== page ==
Verbal or Written Communications are Not Always PrivateTechnical Surveillance Countermeasures, sometimes called TSCM Sweeps, debugging, wiretap detection or just plain old “sweeps”.  With the advent of cellphones, VOIP phones, computer Skype, FaceTime, go-to-meeting and the many other ways of communication, illegal eavesdropping has become easily available to those who are curious.  Google the internet for mobile phone bugging and you will find many “offshore” providers that sell highly sophisticated cell phone spy software for usually less than a hundred bucks.  Carefully read the advertising material posted on these sites and you will find that they guarantee that the spy on cell software can’t be found.  They provide a detailed tutorial explaining how to remotely install phone spying software on a target phone.  Electronic eavesdropping is illegal in the United States and many other countries, but so is stealing a car, and a car is stolen every 45 seconds in the US.   If a cell phone bug has been remotely installed on your phone, then the perpetrator can listen to your calls, see your contacts, text messages, emails, photos, videos and know where you are from the GPS location on your phone.   They can be secretly notified when you make or receive a call.   When your phone is in your pocket or purse, they can turn on the mike and hear the room conversations.  Our cellular forensic lab is one of a very few that can actually detect illegal spyware on your phone. It normally takes five or six days and if found, we can usually identify the perpetrator from the text notification number.  If you choose to prosecute the offender,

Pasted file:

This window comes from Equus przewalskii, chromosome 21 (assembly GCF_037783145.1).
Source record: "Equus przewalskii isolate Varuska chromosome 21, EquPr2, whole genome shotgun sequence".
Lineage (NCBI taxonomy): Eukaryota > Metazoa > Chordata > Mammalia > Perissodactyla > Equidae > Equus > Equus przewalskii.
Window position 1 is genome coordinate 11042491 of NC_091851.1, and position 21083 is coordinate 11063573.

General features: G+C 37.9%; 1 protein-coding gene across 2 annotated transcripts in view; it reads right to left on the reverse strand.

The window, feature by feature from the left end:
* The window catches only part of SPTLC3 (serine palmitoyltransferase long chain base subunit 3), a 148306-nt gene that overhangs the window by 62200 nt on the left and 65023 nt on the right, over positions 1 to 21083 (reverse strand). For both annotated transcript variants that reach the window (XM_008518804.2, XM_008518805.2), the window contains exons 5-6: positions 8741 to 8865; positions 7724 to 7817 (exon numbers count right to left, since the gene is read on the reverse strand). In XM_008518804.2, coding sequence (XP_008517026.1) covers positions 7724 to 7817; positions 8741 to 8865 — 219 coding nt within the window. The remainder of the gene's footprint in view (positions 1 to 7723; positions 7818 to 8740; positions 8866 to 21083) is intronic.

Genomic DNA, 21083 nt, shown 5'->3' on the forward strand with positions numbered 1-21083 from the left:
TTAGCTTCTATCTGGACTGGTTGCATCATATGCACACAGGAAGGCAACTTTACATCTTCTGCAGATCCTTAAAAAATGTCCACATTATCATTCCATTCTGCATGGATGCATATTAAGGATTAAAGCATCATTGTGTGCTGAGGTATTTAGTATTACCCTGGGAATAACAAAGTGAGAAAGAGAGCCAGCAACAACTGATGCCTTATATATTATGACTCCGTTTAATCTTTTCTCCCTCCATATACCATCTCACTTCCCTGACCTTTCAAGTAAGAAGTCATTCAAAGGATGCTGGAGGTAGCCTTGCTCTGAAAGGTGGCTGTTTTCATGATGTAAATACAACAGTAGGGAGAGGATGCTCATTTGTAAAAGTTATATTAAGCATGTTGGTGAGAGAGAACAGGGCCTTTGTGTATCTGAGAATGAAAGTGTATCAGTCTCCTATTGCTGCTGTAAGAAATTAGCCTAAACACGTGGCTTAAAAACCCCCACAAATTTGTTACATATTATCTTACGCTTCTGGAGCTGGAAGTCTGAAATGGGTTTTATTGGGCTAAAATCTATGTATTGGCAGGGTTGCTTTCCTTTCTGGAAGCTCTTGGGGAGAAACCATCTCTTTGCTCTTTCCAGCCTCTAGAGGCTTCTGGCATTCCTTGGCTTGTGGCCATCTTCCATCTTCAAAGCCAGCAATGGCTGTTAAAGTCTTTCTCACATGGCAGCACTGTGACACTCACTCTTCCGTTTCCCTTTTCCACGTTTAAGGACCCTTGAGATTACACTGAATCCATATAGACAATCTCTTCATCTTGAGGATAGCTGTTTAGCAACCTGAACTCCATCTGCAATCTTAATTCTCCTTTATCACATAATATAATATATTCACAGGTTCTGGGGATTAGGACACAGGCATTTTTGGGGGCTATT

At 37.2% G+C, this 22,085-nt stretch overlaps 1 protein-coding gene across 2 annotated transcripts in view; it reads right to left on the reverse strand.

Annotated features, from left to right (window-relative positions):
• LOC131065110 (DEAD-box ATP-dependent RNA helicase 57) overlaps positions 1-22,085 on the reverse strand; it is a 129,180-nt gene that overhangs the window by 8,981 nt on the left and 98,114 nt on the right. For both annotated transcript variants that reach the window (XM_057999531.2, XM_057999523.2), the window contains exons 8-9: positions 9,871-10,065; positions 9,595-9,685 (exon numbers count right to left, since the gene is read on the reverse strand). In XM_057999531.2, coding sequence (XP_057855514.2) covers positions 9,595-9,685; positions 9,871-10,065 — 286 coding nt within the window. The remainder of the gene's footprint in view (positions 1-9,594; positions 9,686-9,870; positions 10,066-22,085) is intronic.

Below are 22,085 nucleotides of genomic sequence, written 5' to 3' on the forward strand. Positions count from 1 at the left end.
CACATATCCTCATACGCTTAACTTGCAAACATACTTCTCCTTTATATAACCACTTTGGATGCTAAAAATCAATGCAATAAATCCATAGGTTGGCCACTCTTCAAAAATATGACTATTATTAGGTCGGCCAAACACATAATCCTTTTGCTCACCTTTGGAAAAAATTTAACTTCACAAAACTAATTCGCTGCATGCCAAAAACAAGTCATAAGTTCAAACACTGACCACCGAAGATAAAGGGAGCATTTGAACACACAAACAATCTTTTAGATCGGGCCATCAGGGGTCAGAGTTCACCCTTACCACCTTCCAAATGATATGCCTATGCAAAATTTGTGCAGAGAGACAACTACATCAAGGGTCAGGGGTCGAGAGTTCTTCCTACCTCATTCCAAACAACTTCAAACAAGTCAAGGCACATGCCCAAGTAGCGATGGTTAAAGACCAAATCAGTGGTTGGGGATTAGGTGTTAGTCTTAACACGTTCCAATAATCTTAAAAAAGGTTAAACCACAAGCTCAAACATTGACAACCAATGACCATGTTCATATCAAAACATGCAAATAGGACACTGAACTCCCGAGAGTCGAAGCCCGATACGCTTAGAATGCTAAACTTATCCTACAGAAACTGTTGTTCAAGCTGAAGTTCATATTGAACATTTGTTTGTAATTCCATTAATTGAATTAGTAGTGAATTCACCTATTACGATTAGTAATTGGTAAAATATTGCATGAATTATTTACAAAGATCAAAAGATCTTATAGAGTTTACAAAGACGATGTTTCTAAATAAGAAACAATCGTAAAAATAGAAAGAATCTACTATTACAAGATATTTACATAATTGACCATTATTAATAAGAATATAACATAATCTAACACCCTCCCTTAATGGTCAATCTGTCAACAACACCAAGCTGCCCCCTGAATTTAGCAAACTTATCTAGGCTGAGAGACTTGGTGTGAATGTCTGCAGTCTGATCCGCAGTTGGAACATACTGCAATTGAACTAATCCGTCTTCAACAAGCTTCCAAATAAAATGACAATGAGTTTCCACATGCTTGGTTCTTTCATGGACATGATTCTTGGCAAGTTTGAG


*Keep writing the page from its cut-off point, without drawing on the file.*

Our cellular forensic lab is one of a very few that can actually detect illegal spyware on your phone. It normally takes five or six days and if found, we can usually identify the perpetrator from the text notification number.  If you choose to prosecute the offender, It normally takes five or six days and if found, we can usually identify the perpetrator from the text notification number.  If you choose to prosecute the offender, it's recommended you employ an attorney to be your advocate in meeting with the U.S. Attorney, in your district, as this is happening to so many victims in the US they don’t have the staff to handle all the complaints.   You can also sue civilly for damages.  See PL 90-351, Title III, Chapter 18, USC 2510-2520.

~C. Tim Wilcox, CEO, International Investigators